One last piece of advice: Try to fill up your smoker with fish. This process takes a while to do, and your smoker doesn't care if its full or half-empty, so you might as well make a big batch.
And keep in mind this recipe is for basic smoked salmon. Other options are smoked salmon candy, a great snack, and, once you have your smoked salmon, you can use it in smoked salmon dip on crackers.


Serving: 113g | Calories: 132kcal | Protein: 21.3g | Fat: 4.9g | Saturated Fat: 1.1g | Polyunsaturated Fat: 1.1g | Monounsaturated Fat: 2.3g | Cholesterol: 26.7mg | Potassium: 198.7mg | Vitamin A: 100IU | Calcium: 10mg | Iron: 1mg

Nutrition information is automatically calculated, so should only be used as an approximation.

Tried this recipe? Tag me today!Mention @huntgathercook or tag #hankshaw!

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About Hank Shaw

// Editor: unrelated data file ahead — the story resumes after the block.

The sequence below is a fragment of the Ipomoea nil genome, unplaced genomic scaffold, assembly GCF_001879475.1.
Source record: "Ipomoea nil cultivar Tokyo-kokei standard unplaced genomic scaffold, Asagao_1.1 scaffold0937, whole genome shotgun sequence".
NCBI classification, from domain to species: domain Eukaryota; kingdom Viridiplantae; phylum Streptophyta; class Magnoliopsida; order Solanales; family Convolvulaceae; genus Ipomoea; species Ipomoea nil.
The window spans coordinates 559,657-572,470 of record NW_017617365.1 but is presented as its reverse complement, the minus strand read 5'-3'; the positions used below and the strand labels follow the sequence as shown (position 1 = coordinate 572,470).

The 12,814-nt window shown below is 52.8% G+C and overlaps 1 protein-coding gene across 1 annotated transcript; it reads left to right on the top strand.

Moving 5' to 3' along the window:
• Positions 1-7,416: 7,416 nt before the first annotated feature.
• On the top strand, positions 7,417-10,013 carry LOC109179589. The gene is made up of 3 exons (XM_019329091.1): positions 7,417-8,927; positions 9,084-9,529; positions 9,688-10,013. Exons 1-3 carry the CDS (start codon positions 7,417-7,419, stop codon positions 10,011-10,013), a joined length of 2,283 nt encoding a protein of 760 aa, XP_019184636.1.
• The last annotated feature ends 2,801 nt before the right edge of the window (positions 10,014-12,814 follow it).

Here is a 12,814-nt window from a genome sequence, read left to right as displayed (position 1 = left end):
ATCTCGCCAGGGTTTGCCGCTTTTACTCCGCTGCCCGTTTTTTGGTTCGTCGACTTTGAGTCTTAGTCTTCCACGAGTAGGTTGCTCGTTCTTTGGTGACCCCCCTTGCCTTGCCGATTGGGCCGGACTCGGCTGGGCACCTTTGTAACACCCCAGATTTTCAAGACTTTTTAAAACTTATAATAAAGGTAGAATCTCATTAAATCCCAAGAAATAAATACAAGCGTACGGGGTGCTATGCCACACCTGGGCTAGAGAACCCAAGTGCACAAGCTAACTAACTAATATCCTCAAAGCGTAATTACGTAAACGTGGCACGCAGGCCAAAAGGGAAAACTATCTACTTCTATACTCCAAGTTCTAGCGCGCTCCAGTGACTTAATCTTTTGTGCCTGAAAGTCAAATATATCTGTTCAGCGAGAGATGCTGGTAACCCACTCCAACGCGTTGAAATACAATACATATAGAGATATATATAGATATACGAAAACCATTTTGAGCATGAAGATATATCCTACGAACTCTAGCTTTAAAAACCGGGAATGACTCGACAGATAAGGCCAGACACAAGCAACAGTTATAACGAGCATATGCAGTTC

Hey there. Welcome to Hunter Angler Gardener Cook, the internet’s largest source of recipes and know-how for wild foods. I am a chef, author, and yes, hunter, angler, gardener, forager and cook. Follow me on Instagram and on Facebook.

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  1. I don’t eat seafood, but my wife does. I got my Traeger a few weeks ago and smoked a pork shoulder. Yesterday, we spotted some salmon and my wife asked if I could smoke that. I followed the recipe exactly as written, except my Traeger 22’s lowest setting (Smoke) put my temp up to around 175 all the time. Results? Amazing. My wife started noshing immediately. I asked what her reaction would be if she were served this salmon in a fine restaurant. Her response is unprintable, but exceptionally positive. She suggested I break the code so I could award 6 stars.

    It was extremely easy to do this and this recipe will go into my all-time best recipes. Thank you for the recipe.

  2. WONDERFUL RECIPE!!! I had Copper River Sockeye….it came out perfect!!! Just the right amount of salt and sweet. Thank you!